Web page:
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AOPA digs in on bill

AOPA digs in on bill H.R. 5262 seeks to clarify definition of ‘off the shelf’

WASHINGTON - O&P stakeholders are eyeing a pair of possible legislative vehicles as they seek to pass a bill that would improve patient care and reduce fraud.

The American Orthotic and Prosthetic Association has been working with lawmakers to fit their bill into either drug pricing legislation or the Cures 2.0 initiative, says Justin Beland, director of government relations.

“We're confident that one of those two vehicles will give our bill a ride,” he said.

H.R. 5262, the Medicare Orthotics and Prosthetics Patient-Centered Care Act, introduced in November by Rep. Mike Thompson, D-Calif., seeks to, among other things, clarify the definition of “off-the-shelf” orthotics to mean those that require minimal self-adjustment by patients themselves, and prohibit drop-shipping of orthotic braces that do not meet the bill's definition of “off the shelf.”

A lot hangs on the definition of “off the shelf”: CMS has expanded the definition to include orthotics adjusted by the supplier or caregiver, and it has included certain back and knee braces in Round 2021 of competitive bidding.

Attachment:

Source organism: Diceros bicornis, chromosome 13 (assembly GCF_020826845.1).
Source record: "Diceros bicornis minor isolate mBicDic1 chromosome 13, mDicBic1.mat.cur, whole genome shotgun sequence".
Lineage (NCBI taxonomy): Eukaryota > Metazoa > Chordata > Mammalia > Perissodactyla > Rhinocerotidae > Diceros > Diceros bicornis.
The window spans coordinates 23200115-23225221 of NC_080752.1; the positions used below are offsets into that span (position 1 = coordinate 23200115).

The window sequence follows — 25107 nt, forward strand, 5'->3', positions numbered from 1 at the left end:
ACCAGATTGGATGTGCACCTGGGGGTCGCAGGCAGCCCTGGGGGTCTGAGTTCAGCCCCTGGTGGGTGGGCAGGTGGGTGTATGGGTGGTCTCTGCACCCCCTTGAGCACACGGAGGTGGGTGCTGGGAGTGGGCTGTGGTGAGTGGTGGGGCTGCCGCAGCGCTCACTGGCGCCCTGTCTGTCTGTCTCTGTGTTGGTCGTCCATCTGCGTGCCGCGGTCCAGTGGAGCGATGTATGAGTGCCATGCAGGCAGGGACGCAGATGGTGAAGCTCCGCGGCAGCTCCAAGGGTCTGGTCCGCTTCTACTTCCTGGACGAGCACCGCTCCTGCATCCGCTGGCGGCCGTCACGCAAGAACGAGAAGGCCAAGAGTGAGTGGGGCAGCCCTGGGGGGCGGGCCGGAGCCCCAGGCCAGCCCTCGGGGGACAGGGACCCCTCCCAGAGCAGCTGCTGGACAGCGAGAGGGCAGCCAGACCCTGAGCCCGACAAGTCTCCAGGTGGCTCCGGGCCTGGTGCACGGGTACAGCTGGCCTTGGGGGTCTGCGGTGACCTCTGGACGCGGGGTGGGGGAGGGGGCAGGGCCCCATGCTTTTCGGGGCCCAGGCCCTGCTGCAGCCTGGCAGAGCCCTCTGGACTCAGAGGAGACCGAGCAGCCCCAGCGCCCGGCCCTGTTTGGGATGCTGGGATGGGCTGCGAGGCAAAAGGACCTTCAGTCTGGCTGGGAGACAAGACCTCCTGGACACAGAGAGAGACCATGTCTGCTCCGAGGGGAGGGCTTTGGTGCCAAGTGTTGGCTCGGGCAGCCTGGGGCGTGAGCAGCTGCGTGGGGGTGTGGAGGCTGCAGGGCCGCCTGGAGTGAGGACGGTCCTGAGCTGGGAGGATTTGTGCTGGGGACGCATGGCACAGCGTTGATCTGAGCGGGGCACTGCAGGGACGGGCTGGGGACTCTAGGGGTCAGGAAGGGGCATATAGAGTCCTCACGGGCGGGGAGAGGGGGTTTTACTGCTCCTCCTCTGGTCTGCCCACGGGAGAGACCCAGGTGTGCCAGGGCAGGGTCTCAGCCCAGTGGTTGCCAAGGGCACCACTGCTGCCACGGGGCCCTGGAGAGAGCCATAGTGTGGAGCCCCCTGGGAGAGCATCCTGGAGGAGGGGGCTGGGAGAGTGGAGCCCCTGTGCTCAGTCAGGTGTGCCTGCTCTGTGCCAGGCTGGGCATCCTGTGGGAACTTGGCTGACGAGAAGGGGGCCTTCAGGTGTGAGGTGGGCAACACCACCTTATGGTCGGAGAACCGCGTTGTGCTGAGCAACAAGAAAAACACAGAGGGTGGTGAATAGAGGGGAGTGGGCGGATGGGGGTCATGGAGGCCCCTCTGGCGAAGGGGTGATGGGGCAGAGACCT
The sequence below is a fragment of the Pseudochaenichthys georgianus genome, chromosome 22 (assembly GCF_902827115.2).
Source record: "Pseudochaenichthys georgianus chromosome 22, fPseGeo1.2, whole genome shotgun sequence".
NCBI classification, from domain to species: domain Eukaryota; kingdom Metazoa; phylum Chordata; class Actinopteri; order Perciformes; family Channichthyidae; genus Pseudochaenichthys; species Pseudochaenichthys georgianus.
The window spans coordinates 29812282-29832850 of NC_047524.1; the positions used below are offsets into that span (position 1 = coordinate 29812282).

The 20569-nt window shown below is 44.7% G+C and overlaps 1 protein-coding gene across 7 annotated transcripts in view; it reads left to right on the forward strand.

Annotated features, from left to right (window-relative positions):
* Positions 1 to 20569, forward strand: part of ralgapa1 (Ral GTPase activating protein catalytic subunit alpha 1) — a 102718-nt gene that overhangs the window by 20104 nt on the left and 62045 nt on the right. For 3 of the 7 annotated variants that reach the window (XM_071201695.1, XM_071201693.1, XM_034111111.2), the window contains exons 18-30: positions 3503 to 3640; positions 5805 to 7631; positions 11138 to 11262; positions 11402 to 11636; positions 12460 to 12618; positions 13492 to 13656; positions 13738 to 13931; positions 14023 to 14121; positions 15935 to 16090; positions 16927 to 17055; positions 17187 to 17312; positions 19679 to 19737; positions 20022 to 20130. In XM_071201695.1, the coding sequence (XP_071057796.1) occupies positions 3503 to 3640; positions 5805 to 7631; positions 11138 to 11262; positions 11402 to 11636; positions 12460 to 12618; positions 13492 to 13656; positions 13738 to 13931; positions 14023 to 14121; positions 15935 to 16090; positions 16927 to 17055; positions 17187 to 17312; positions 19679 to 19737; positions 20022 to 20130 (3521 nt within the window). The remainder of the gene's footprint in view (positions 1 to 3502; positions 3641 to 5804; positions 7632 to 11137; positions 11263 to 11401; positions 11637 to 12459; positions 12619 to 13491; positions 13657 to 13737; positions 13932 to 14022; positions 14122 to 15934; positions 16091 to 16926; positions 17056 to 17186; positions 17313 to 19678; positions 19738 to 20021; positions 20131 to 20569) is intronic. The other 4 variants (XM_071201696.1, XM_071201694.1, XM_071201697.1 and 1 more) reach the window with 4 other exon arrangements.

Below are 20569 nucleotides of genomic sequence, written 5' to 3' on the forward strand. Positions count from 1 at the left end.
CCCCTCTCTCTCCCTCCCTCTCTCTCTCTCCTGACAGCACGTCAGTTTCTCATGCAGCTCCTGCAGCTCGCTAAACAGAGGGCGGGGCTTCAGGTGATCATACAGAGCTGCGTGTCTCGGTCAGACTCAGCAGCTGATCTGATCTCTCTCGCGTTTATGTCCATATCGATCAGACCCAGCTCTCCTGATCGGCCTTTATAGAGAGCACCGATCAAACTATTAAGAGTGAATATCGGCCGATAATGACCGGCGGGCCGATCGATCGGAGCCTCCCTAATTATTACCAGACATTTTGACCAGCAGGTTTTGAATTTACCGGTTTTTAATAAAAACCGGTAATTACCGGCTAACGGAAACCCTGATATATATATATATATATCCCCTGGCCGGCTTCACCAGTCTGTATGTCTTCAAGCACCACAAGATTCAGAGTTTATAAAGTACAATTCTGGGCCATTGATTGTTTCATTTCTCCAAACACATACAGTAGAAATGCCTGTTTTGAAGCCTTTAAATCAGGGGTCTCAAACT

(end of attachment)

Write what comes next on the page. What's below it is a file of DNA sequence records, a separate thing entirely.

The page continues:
“If you look at some of the orthotics that have come out over the last few years it's clear people would not be able to adjust themselves,” he said. “CMS including these under the self-adjusting definition has created problems—people are wearing orthotics wrong, cutting off nerves.”

The bill also seeks to distinguish O&P from the DME benefit, making the case that orthotics require specialized training and are clinical in nature, and are not commodities, says Beland.

“Our practitioners are seen as suppliers of DME and not medical practitioners,” he said. “Distinguishing statutorily from DME is the first domino we hope to have fall for a long-term process to change the whole way we look at the O&P profession.”

AOPA has already initiated a few calls to action, resulting in 1,200 calls and emails to lawmakers in support of the bill, and is close to getting a lead sponsor for a Senate companion bill.

While efforts to improve the O&P benefit and combat fraud, waste and abuse have been ongoing for several years, headlines last year related to a massive $1.2 billion fraud takedown known as Operation Brace Yourself mean lawmakers are now more aware of the need for change, says Beland.

“It gives us a good talking point on Capitol Hill,” he said.


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